Dylan’s latest album comes at a time when we need it most
The Forward, a Jewish publication, asks me a question: “Is ‘Rough and Rowdy Ways’ Bob Dylan’s best album since “Blood on the Tracks?” As a Jew, I can imagine only one possible answer: “yes and no.”
Musically, it’s not even close. “Desire” has more beautiful melodies, tighter lyrics and far better hooks. I also think, years from now, I will find myself singing along to the songs on “Street Legal,” “Infidels” and even the profoundly underrated “Empire Burlesque” when they pop up via “shuffle” more often than those on “Rough and Ready.” I know a lot of people think “Oh Mercy” belongs in this category and a few argue for “Tempest” and “Love and Theft.” But, in Dylan’s case, arguing about albums misses the point.
“What is Dylan saying now?” is a question people have been asking themselves since “The Freewheelin’ Bob Dylan” in 1963 (I doubt anyone asked it about 1962’s “Bob Dylan,” an album of mostly unremarkable covers recorded on a single day in while John Hammond read a newspaper in the producer’s booth.) Since then, Dylan has become a kind of echo in the minds of the people who came of age listening to him.
What’s my point? The Dylan oeuvre is not a collection of albums; it’s an ongoing expression of our collective unconscious. I’ve read a lot of Dylan criticism over the years. The most interesting and challenging work I encountered was Sir Christopher Ricks’ “Dylan’s Vision of Sin.” Read this famous former Oxford Professor of Poetry’s close reading of just a few of Dylan’s lyrics and the only conclusion one can draw is that it’s impossible to imagine the author of these lyrics is consciously aware of all the historical connections and literary allusions present in his work. Leonard Cohen writes more elegant poetry. And a Bruce Springsteen concert is a hell of lot more fun. But Dylan is our prophet; God’s vessel, if you will. He told us back in 1963 that the “times were-a changing,” the answer was “blowing in the wind,” and “a hard rain [was] gonna fall.” And damned if he hasn’t been telling us how that has turned out better than anyone else alive ever since.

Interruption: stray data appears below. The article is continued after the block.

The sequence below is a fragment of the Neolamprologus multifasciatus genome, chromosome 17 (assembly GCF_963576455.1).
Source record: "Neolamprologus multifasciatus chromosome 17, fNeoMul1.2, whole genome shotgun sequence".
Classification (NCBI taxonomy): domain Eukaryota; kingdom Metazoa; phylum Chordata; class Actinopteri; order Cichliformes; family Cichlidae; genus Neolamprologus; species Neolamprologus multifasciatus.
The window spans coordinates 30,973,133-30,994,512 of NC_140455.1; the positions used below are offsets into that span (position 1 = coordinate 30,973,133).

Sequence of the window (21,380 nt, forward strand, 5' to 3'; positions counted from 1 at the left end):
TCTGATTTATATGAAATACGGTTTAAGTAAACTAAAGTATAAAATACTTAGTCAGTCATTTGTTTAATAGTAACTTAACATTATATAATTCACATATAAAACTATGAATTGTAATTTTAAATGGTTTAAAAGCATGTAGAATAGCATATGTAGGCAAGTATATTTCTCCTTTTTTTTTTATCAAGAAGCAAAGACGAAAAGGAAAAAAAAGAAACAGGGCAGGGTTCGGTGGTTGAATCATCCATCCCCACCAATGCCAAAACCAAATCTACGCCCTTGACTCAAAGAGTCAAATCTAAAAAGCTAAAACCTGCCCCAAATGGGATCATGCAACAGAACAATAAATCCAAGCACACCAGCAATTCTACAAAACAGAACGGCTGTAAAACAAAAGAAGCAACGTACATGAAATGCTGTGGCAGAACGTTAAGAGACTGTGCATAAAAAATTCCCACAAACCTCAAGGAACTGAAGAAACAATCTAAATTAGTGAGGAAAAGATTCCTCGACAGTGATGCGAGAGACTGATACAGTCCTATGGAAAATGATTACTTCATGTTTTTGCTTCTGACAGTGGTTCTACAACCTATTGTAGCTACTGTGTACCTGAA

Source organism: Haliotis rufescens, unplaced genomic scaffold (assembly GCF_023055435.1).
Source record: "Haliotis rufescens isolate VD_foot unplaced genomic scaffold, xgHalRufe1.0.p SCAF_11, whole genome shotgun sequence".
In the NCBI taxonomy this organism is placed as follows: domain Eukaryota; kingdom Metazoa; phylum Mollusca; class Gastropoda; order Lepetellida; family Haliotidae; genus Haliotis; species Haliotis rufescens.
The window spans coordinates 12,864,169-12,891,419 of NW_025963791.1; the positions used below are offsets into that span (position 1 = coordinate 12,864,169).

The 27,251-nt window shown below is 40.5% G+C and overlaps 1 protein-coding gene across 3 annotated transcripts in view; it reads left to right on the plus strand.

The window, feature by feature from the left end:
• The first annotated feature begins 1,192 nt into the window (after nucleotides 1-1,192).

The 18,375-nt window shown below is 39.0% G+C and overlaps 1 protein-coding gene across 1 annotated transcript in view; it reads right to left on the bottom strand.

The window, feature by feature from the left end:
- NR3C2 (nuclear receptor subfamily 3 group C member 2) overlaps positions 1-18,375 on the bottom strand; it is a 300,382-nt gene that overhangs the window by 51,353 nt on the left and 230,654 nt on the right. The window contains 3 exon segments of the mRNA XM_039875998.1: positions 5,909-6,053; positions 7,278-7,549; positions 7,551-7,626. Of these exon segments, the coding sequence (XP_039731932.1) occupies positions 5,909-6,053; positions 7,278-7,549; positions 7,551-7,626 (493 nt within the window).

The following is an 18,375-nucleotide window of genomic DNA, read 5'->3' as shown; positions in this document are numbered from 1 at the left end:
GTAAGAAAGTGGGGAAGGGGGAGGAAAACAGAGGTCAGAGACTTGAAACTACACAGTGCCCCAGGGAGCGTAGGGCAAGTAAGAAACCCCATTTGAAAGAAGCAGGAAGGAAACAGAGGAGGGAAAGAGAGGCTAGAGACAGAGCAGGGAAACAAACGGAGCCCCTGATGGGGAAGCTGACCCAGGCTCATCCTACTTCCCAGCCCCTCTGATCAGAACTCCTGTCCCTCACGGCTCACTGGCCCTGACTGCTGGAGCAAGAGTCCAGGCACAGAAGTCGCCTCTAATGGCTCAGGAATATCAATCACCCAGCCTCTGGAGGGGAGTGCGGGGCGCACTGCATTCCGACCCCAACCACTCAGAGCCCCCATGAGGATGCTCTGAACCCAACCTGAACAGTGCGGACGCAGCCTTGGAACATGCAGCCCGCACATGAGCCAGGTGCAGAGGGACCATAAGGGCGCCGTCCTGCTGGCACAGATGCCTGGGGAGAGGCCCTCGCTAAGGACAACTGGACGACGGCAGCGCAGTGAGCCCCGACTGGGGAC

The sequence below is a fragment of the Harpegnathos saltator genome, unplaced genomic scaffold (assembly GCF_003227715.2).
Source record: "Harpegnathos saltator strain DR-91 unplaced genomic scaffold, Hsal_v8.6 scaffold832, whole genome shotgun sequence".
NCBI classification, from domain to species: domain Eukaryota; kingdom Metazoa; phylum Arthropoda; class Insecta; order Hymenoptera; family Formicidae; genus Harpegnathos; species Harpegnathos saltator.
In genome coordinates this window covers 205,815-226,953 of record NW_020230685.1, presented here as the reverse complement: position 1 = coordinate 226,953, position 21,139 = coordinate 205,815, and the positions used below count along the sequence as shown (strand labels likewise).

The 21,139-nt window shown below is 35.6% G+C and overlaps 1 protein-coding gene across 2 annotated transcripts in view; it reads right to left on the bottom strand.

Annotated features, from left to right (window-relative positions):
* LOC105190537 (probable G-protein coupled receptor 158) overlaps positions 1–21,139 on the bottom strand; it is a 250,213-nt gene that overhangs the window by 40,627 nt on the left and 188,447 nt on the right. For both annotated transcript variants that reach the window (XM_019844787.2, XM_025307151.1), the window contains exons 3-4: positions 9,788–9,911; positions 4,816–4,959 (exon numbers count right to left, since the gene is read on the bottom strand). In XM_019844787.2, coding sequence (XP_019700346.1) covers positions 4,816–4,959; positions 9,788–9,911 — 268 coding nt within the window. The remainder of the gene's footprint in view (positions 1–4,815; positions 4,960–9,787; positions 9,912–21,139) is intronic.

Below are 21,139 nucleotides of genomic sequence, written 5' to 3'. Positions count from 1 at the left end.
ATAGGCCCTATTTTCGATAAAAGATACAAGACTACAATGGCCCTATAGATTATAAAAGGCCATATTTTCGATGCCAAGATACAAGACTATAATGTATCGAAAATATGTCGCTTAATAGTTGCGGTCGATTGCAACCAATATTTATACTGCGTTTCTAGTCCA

I’m pretty sure he knows all this, which is why he rarely if ever answers a straight question about himself truthfully. As he told Doug Brinkley recently for his New York Times interview, speaking of the first song on “Rough and Rowdy,” “I Contain Multitudes” “…the last few verses came first…that’s where the song was going all along…you write it on instinct…in a trance state.” His songs “come from out of thin air.” That song, while obviously inspired by Whitman and referencing Poe’s tell-tale heart” as well as maybe Springsteen’s 1984 B-side “Pink Cadillac,” contains the already legendary rhyme:
“I’m just like Anne Frank, like Indiana Jones/And them British bad boys, The Rolling Stones”.
And according to a some deep Dylanology diving in the British press, there’s also reference to the work of a blind 18th-century poet named Antoine Ó Raifteirí who I, and I’m betting you, dear reader, never heard of. And that’s one of the simpler songs on the album. It was fun trying to identify all the references in “Murder Most Foul,” when it appeared as if out of the ether, but the most moving part of it was that it somehow sent me directly back to the superior, but no less mystifying “Desolation Row.” Don’t get me wrong. I love listening to this album. I just don’t ever expect to understand it all. I appreciate that the genius returned, after eight fallow years, in part to confuse us even further, but also to remind us that we are not entirely alone.
This is a great Dylan album at least in part, because it comes at a moment of such great need. We live in age of atomization masked by the illusion of virtual community, It’s a time, aptly described in in Judges 17: 6, when “there was no king in Israel, but every man did that which was right in his own eyes.” And thankfully, we’ve still got this genuine prophet in our midst; soothing, angry, challenging, righteous, raspy and even sometimes, I must admit, kind of crazy.
After all, here’s a nearly 80-year old guy singing about his creation of a Frankenstein love monster in a single song that contain references, among others: Shakespeare’s Julius Caesar and Richard III, Homer’s Iliad, Bo Diddley, Martin Scorsese, Al Pacino, the White Horse Tavern, Liberace, Leon Russell, Trojan women, the first Crusade, St. John and St. Peter, and those “enemies of mankind” Marx and Freud. “If I do it right and put the head on straight, I’ll be saved by the creature that I create,” he concludes.
Us too, God willing…
Eric Alterman is CUNY Distinguished Professor of English at Brooklyn College and The Nation’s media columnist.